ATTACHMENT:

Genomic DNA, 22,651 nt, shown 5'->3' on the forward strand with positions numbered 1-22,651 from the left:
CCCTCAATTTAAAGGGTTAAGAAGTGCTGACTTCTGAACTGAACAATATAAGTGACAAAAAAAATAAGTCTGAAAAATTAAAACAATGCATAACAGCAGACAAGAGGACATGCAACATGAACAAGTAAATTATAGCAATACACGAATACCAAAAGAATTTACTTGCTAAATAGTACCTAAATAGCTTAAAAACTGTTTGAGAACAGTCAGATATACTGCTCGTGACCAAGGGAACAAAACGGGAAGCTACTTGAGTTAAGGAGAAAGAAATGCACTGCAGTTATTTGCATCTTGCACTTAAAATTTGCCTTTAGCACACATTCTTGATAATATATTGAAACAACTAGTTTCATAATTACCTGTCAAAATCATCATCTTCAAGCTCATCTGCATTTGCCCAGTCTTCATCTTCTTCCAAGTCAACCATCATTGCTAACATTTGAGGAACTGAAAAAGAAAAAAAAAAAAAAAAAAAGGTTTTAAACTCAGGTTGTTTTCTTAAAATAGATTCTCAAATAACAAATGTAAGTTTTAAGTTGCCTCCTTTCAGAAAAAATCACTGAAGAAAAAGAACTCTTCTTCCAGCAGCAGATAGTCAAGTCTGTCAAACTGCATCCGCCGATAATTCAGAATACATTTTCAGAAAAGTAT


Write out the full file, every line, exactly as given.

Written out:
Genomic DNA, 22,651 nt, shown 5'->3' on the forward strand with positions numbered 1-22,651 from the left:
CCCTCAATTTAAAGGGTTAAGAAGTGCTGACTTCTGAACTGAACAATATAAGTGACAAAAAAAATAAGTCTGAAAAATTAAAACAATGCATAACAGCAGACAAGAGGACATGCAACATGAACAAGTAAATTATAGCAATACACGAATACCAAAAGAATTTACTTGCTAAATAGTACCTAAATAGCTTAAAAACTGTTTGAGAACAGTCAGATATACTGCTCGTGACCAAGGGAACAAAACGGGAAGCTACTTGAGTTAAGGAGAAAGAAATGCACTGCAGTTATTTGCATCTTGCACTTAAAATTTGCCTTTAGCACACATTCTTGATAATATATTGAAACAACTAGTTTCATAATTACCTGTCAAAATCATCATCTTCAAGCTCATCTGCATTTGCCCAGTCTTCATCTTCTTCCAAGTCAACCATCATTGCTAACATTTGAGGAACTGAAAAAGAAAAAAAAAAAAAAAAAAAGGTTTTAAACTCAGGTTGTTTTCTTAAAATAGATTCTCAAATAACAAATGTAAGTTTTAAGTTGCCTCCTTTCAGAAAAAATCACTGAAGAAAAAGAACTCTTCTTCCAGCAGCAGATAGTCAAGTCTGTCAAACTGCATCCGCCGATAATTCAGAATACATTTTCAGAAAAGTAT